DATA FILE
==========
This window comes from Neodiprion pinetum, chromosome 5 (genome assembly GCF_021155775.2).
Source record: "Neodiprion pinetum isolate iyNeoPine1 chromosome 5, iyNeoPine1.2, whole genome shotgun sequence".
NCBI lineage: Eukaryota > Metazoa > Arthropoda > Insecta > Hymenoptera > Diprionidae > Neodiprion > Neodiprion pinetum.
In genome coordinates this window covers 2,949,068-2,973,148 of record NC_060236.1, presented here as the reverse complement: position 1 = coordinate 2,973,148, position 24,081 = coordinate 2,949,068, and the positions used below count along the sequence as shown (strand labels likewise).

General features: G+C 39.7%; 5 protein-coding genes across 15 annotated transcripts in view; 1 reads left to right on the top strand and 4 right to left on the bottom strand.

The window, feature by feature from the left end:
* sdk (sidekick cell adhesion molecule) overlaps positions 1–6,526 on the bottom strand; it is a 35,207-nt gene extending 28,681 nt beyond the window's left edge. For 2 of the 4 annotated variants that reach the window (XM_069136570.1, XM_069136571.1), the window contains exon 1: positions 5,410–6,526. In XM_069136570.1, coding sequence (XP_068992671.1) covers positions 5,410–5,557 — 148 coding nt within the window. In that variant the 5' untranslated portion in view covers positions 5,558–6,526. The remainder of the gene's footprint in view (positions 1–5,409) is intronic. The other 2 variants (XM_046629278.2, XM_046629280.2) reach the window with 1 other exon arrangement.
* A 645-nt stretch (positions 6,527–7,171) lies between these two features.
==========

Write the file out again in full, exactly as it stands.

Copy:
This window comes from Neodiprion pinetum, chromosome 5 (genome assembly GCF_021155775.2).
Source record: "Neodiprion pinetum isolate iyNeoPine1 chromosome 5, iyNeoPine1.2, whole genome shotgun sequence".
NCBI lineage: Eukaryota > Metazoa > Arthropoda > Insecta > Hymenoptera > Diprionidae > Neodiprion > Neodiprion pinetum.
In genome coordinates this window covers 2,949,068-2,973,148 of record NC_060236.1, presented here as the reverse complement: position 1 = coordinate 2,973,148, position 24,081 = coordinate 2,949,068, and the positions used below count along the sequence as shown (strand labels likewise).

General features: G+C 39.7%; 5 protein-coding genes across 15 annotated transcripts in view; 1 reads left to right on the top strand and 4 right to left on the bottom strand.

The window, feature by feature from the left end:
* sdk (sidekick cell adhesion molecule) overlaps positions 1–6,526 on the bottom strand; it is a 35,207-nt gene extending 28,681 nt beyond the window's left edge. For 2 of the 4 annotated variants that reach the window (XM_069136570.1, XM_069136571.1), the window contains exon 1: positions 5,410–6,526. In XM_069136570.1, coding sequence (XP_068992671.1) covers positions 5,410–5,557 — 148 coding nt within the window. In that variant the 5' untranslated portion in view covers positions 5,558–6,526. The remainder of the gene's footprint in view (positions 1–5,409) is intronic. The other 2 variants (XM_046629278.2, XM_046629280.2) reach the window with 1 other exon arrangement.
* A 645-nt stretch (positions 6,527–7,171) lies between these two features.